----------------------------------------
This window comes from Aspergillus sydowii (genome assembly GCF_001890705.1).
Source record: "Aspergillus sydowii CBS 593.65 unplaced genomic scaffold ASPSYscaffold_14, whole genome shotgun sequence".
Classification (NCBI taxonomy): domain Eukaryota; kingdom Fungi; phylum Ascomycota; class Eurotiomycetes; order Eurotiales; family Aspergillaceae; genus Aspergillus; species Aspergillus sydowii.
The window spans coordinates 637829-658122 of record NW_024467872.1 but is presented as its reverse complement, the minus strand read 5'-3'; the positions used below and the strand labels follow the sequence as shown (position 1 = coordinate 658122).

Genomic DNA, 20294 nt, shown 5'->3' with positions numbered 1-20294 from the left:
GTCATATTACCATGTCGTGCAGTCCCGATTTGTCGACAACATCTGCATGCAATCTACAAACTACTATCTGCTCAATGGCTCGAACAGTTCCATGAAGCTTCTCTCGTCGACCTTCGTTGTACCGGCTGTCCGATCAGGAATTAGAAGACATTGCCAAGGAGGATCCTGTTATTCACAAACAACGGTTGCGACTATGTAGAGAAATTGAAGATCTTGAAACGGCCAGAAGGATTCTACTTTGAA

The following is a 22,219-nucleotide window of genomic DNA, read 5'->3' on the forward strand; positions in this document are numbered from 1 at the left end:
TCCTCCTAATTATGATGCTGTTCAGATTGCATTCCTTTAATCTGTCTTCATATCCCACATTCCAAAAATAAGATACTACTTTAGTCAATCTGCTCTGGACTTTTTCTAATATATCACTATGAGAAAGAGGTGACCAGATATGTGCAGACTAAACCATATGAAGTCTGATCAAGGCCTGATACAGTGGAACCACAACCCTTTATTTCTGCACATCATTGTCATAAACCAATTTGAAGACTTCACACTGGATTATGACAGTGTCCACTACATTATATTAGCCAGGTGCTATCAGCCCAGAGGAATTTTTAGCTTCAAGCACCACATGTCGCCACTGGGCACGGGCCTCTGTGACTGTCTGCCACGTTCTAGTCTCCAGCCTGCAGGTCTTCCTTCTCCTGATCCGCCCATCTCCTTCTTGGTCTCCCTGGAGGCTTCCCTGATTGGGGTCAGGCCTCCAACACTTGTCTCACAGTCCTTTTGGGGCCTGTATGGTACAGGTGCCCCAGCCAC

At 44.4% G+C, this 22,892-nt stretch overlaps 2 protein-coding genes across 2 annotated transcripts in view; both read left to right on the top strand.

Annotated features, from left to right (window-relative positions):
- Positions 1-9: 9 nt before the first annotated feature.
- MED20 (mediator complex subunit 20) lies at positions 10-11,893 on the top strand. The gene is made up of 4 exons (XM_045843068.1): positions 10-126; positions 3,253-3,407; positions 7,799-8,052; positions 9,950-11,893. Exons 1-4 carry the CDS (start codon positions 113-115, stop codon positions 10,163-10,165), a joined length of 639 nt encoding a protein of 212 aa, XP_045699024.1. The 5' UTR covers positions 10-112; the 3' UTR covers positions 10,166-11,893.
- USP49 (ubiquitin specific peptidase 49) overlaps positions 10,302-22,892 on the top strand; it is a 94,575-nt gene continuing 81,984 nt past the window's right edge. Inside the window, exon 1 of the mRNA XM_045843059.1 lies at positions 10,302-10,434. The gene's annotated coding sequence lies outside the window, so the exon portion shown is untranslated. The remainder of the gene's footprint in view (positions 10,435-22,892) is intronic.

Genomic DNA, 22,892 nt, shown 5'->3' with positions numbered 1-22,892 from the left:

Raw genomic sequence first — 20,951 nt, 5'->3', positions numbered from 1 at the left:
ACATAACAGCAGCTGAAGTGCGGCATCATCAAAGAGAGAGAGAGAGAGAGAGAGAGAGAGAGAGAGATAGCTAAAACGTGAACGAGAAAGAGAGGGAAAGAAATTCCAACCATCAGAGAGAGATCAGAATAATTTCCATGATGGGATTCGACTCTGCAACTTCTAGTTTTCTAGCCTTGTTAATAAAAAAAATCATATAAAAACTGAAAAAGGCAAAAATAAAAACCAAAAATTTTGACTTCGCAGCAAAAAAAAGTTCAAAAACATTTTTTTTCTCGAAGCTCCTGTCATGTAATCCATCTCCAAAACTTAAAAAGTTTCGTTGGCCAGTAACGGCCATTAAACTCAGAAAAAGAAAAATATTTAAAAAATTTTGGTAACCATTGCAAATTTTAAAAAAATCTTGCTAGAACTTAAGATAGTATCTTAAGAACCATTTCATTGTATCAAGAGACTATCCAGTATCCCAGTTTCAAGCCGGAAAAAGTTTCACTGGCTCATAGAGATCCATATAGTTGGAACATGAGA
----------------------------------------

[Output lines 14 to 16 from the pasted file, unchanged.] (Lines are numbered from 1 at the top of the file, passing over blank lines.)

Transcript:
Genomic DNA, 22,892 nt, shown 5'->3' with positions numbered 1-22,892 from the left:

Raw genomic sequence first — 20,951 nt, 5'->3', positions numbered from 1 at the left:
ACATAACAGCAGCTGAAGTGCGGCATCATCAAAGAGAGAGAGAGAGAGAGAGAGAGAGAGAGAGAGATAGCTAAAACGTGAACGAGAAAGAGAGGGAAAGAAATTCCAACCATCAGAGAGAGATCAGAATAATTTCCATGATGGGATTCGACTCTGCAACTTCTAGTTTTCTAGCCTTGTTAATAAAAAAAATCATATAAAAACTGAAAAAGGCAAAAATAAAAACCAAAAATTTTGACTTCGCAGCAAAAAAAAGTTCAAAAACATTTTTTTTCTCGAAGCTCCTGTCATGTAATCCATCTCCAAAACTTAAAAAGTTTCGTTGGCCAGTAACGGCCATTAAACTCAGAAAAAGAAAAATATTTAAAAAATTTTGGTAACCATTGCAAATTTTAAAAAAATCTTGCTAGAACTTAAGATAGTATCTTAAGAACCATTTCATTGTATCAAGAGACTATCCAGTATCCCAGTTTCAAGCCGGAAAAAGTTTCACTGGCTCATAGAGATCCATATAGTTGGAACATGAGA